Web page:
Medium for the Master
In The Fakir, Ruzbeh Bharucha explained complex issues like karma, life after death, spirit communication, faith, power of prayer and above all being constantly attuned to a Master who in this case is Sai Baba of Shirdi. In part a thinly veiled roman à clef, The Fakir went on reportedly to become a best seller with the millions of Sai Baba devotees throughout the world. In it, the protagonist, Rudra, picks up an old man lying in a pool of blood on the road. The old man resembles Sai Baba of Shirdi and Rudra starts calling him Baba. The book is a series of conversations between Rudra and Baba.
Salvation it is said can only be achieved with the help of a guru, a realized Master. Positive surrender (as opposed to bitter resignation) to God and the Master (both are in fact the same), will help us accept calmly and gracefully all trials and tribulations which come our way. As Bharucha says, "The more you lose yourself, the more you connect with your Master." The more you fill yourself up with your Master's name and thought the more you get filled with his energy and automatically become a medium for the Master. The guru is omniscient and knows how fast the karmic cleaning should be. When you pray the most important thing to ask for is strength and wisdom, love and compassion, to accept whatever God/Master/Destiny has in store with grace. Work and live to annihilate your petty ego and ultimately merge with the divine.
In the sequel The Fakir: The Journey Continues Bharucha continues in the same vein, only in this book Rudra has passed on but is still very much under the guidance and protection of his Master Sai Baba of Shirdi. Bharucha uses Sai Baba as the guru to guide Rudra through the higher realms of the spirit world and tells us that it is the Master who will help us navigate the turbulent waters of karma before we finally merge with pure consciousness.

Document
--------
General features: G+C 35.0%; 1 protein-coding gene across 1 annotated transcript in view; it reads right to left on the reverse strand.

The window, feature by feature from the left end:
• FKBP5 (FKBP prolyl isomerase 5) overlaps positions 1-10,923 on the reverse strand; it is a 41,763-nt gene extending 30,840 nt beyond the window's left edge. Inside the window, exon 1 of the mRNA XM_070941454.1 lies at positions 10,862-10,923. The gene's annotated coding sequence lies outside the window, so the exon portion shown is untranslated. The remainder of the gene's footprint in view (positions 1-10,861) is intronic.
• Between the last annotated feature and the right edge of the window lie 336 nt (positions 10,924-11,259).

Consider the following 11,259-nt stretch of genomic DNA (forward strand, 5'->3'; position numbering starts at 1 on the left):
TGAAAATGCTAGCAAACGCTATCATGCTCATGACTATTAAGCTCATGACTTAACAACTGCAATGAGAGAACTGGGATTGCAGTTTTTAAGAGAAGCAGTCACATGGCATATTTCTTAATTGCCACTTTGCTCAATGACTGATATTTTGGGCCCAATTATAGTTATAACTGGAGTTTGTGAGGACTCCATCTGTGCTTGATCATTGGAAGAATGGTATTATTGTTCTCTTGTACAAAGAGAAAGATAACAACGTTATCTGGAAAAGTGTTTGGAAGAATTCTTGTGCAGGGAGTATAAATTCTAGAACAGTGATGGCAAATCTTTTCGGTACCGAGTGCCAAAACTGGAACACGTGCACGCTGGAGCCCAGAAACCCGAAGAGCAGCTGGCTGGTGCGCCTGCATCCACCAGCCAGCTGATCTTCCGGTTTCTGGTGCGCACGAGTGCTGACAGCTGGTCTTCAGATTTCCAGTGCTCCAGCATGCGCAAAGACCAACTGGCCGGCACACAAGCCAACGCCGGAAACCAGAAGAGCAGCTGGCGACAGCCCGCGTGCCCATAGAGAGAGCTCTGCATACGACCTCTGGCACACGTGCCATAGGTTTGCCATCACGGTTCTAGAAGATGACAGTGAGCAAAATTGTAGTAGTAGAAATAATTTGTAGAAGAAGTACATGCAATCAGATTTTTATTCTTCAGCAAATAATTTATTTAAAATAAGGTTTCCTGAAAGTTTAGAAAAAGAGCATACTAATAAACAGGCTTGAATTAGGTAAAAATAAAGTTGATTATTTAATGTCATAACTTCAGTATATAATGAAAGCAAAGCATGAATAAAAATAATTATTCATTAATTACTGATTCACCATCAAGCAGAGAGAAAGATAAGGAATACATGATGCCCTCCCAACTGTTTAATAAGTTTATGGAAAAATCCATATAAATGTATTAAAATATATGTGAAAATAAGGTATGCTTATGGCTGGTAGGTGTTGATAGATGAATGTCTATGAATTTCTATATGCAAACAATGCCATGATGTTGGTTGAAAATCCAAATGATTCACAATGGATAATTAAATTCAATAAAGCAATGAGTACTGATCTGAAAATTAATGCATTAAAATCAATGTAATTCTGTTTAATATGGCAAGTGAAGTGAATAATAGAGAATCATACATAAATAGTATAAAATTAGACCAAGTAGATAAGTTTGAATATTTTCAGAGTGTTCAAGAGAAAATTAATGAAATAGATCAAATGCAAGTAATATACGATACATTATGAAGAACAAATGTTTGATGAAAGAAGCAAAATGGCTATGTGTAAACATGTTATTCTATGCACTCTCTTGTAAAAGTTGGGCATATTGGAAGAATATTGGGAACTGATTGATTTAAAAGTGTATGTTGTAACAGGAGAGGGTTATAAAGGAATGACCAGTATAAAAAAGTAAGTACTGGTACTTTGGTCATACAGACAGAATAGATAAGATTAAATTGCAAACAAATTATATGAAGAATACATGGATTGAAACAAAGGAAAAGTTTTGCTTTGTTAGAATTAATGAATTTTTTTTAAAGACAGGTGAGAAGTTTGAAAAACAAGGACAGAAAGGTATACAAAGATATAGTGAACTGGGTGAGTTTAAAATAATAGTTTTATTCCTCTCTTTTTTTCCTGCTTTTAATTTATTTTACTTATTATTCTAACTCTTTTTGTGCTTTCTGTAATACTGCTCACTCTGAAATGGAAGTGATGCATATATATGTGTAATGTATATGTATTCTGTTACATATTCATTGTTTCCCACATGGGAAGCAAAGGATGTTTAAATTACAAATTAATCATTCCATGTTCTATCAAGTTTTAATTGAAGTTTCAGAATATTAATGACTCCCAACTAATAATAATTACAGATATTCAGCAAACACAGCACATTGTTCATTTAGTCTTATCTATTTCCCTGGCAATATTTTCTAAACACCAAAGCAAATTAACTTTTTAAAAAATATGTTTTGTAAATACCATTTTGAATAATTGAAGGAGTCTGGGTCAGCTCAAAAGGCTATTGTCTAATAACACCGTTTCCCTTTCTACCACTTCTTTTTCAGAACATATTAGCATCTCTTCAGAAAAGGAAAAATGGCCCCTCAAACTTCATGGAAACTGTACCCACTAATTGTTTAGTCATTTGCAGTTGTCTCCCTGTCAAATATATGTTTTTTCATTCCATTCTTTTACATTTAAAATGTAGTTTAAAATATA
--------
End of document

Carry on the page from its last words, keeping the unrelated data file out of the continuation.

Baba tells Rudra about the law of free will, the great power of human thought and the choices and intent that shape our lives in both the physical and the astral worlds. The book talks of earthbound souls who refuse to believe they are dead because of great earthly attachment or often because of the terrible grief of loved ones. Therefore it is the interest of the departed soul to accept one's loss gracefully and with positive surrender. Grief, guilt, ignorance, anger, lust and possessiveness all build heavy vibrations and do not allow the departed soul to more towards the light and prevent the Master's energy from merging with the individual or the spirit.
The author says that there is no such thing as death. What we call death is merely exchanging one physical body for another just as one changes into new clothes when the old ones are tattered and torn. Life never ceases to exist. Transformation and transition is the only reality since nothing dies, only the form changes. The soul either finds itself in a new body to work out its karma or tries to progress in the spirit world itself.
In the afterlife, as in this life, it is free will which is of paramount importance. The author says that if 90 percent of one's life has been decided by past karma one still has 10 percent as free will in one's control and it is through this free will that one can prove one's love and dedication to the Master. One's destiny may already be charted but it is free will that will shape future karma and destiny.